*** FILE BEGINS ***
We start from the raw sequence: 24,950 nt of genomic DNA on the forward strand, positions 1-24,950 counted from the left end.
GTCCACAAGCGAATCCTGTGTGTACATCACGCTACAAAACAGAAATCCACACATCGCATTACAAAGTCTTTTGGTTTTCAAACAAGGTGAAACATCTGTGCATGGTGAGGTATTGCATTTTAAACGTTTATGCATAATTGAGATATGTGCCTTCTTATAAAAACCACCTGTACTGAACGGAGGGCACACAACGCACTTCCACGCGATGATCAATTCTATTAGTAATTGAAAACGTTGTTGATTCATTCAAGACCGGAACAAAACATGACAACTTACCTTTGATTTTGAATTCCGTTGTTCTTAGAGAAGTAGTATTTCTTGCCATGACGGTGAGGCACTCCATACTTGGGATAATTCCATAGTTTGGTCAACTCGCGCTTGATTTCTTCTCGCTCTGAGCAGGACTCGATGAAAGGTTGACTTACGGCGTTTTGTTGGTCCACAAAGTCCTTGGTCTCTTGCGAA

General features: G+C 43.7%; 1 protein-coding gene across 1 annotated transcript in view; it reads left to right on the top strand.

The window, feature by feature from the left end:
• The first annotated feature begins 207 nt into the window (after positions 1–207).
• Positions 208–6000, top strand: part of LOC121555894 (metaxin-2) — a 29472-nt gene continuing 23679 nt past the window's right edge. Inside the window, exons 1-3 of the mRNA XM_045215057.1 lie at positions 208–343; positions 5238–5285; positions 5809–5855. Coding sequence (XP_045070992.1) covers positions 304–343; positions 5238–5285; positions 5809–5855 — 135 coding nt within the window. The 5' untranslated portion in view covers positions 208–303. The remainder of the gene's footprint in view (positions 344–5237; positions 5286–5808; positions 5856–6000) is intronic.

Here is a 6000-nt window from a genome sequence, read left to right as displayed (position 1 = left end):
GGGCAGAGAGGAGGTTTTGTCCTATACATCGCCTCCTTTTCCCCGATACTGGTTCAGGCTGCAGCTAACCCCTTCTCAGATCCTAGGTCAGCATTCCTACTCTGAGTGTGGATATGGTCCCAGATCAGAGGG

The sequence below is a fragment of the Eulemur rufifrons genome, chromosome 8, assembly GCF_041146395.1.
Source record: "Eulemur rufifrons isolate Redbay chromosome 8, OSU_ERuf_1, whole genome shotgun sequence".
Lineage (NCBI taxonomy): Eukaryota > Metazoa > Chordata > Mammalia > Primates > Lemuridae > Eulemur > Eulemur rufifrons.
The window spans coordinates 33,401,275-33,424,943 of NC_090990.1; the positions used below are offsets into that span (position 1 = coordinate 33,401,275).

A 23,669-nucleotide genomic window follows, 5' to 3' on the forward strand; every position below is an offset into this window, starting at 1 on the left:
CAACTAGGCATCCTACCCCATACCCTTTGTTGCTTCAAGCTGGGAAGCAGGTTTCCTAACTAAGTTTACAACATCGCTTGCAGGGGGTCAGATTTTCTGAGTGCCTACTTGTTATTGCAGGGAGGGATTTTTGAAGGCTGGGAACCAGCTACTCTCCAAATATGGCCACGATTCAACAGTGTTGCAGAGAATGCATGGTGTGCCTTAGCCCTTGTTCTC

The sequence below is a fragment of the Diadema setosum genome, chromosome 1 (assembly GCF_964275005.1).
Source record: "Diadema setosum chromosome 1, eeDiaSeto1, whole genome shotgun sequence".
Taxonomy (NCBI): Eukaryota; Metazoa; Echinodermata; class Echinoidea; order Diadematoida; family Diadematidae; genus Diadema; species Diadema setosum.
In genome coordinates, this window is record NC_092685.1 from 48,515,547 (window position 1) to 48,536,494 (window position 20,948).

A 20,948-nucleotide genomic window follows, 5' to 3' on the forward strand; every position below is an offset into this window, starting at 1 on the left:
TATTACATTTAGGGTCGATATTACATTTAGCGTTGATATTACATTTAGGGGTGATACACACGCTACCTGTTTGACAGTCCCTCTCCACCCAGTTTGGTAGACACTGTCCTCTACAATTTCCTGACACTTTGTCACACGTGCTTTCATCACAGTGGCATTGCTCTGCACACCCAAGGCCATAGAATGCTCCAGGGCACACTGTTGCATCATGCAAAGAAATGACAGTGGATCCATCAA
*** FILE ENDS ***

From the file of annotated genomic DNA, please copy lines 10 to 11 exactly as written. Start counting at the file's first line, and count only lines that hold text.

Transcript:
Source record: "Eulemur rufifrons isolate Redbay chromosome 8, OSU_ERuf_1, whole genome shotgun sequence".
Lineage (NCBI taxonomy): Eukaryota > Metazoa > Chordata > Mammalia > Primates > Lemuridae > Eulemur > Eulemur rufifrons.